SAMPLE ALL THE FLAVORS!Increasingly, Vanderbilt instructors are incorporating blogs into their course design. Course Blogs at Vanderbilt is a mash-up of live feeds representing a wide variety of Vanderbilt courses that use blogging to help students reflect on, comment about, and introduce new ideas to course material. Click on the blog title to view the originating course blog. You can also click on the Participating Blogs tab for links to each blog.
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Category Archives: Earth
Many people have talked about the feeling of walking outside, looking up at the night sky, and feeling small. You look out into the cosmos, see seemingly countless stars, and think that everything you do on earth is just immeasurably small. Despite many people feeling that way, few truly understand the real scope of theContinue reading “The Universe is Incomprehensibly Large” Continue reading → Continue reading
This isn’t your everyday Milky Way time lapse video. This video, captured by Eric Brummel, is sky-stabilized with the Earth in view to show our planet’s daily rotations. It’s amazing, isn’t it? We don’t think about it often during our daily lives, but every single second, we’re moving vast distances across space. Your glass on … Continue reading Feeling Dizzy Yet? 💫 Continue reading → Continue reading
Thomas Paine employed his literature that empowers a spark inside the English circles that his work has been either ridiculed or praised by readers for centuries. Contrary to popular belief, Paine was driven to express his admiration and faith in God, and just like a Newtonians, he avows the Deistic for the pursuit of happiness […] Continue reading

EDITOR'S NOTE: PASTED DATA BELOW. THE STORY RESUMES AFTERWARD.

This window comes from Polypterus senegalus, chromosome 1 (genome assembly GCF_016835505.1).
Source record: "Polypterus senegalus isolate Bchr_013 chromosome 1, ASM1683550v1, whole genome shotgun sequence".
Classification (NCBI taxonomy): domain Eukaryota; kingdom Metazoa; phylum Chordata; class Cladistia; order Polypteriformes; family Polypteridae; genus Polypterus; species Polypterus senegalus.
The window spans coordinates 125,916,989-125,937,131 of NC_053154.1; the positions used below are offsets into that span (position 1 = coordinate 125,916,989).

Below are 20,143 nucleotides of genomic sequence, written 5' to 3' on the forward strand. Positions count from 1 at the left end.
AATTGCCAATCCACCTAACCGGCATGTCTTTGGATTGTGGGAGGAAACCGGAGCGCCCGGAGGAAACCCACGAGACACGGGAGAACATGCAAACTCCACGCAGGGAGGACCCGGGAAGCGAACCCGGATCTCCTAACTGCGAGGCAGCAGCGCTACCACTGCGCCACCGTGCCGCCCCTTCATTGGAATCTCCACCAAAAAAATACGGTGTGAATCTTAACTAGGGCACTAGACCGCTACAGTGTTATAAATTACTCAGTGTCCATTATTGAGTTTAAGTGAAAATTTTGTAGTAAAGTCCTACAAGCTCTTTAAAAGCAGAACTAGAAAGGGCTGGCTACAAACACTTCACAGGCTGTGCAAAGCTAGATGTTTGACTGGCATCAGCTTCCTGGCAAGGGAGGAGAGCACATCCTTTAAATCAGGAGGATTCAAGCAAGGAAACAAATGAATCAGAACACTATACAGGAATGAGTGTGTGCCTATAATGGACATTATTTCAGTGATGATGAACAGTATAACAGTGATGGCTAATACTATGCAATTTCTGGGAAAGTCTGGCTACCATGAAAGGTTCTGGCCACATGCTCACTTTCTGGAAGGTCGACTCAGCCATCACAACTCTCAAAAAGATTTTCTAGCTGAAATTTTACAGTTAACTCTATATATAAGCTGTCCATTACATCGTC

Tardigrades are the toughest animals that we have yet discovered, not due to their physical strength, but rather their incredible ability to survive. People praise cockroaches for their ability to survive levels of radiation that would be lethal to humans, but the real heroes are microscopic “water bears” called tardigrades. Tardigrades are extremophiles, or micro-organisms … Continue reading Tardigrades Continue reading → Continue reading
I was inspired by Victoria’s post to think more about the Fermi Paradox, and specifically, explanations of the uniqueness of intelligent life on Earth. The Rare Earth Hypothesis is one such explanation; it postulates that conditions favorable to life (and particularly intelligent life) are incredibly rare in the universe. It is in opposition to hypotheses […] Continue reading → Continue reading
Extremophiles are microorganisms that can survive in extreme conditions, such as high temperatures or great acidity. A recent study has found extremophiles in a location much more familiar to us, and it’s actually in the homes of humans. The study took samples from water heaters across all 50 states. Around 50% of the tested samples … Continue reading Are Extremophiles Our Roommates? → Continue reading → Continue reading
Comets have been noticed by ancient civilizations for millenia, and, like many other celestial bodies, were viewed as omens of the future. Comets in particular were considered bad omens. The most famous example is Halley’s Comet, seen in 1066 by the English and theorized to have been an omen for Harold II of England’s death. … Continue reading Comets as Omens of the Future Continue reading → Continue reading
We are pretty used to things falling from the sky unexpectedly, as this often results in humans falling victim to injury. So it is pretty natural to ask, has anyone been hit by a meteorite: a piece of rock and metal that has survived passage from space through Earth’s atmosphere and ultimately fallen to Earth’s … Continue reading Has Anyone Been Hit By a Meteorite? → Continue reading → Continue reading
When looking at our solar system, it is pretty easy to notice one thing that separates Earth from the other planets with which we share a star. Namely, Earth is the only planet not named after a Roman deity. You have Mercury, Venus, Mars, Jupiter, Saturn, Neptune, Uranus, and even Pluto! So where does “Earth” […] Continue reading → Continue reading
Climate change is predominantly caused by the greenhouse effect, which is when gases in our atmosphere prevent heat from the sun from escaping the Earth. As greenhouse gasses continue to be added to our atmosphere (primarily by burning fossil fuels), the greenhouse effect becomes more severe, allowing less and less heat to escape from our … Continue reading Climate Change Continue reading → Continue reading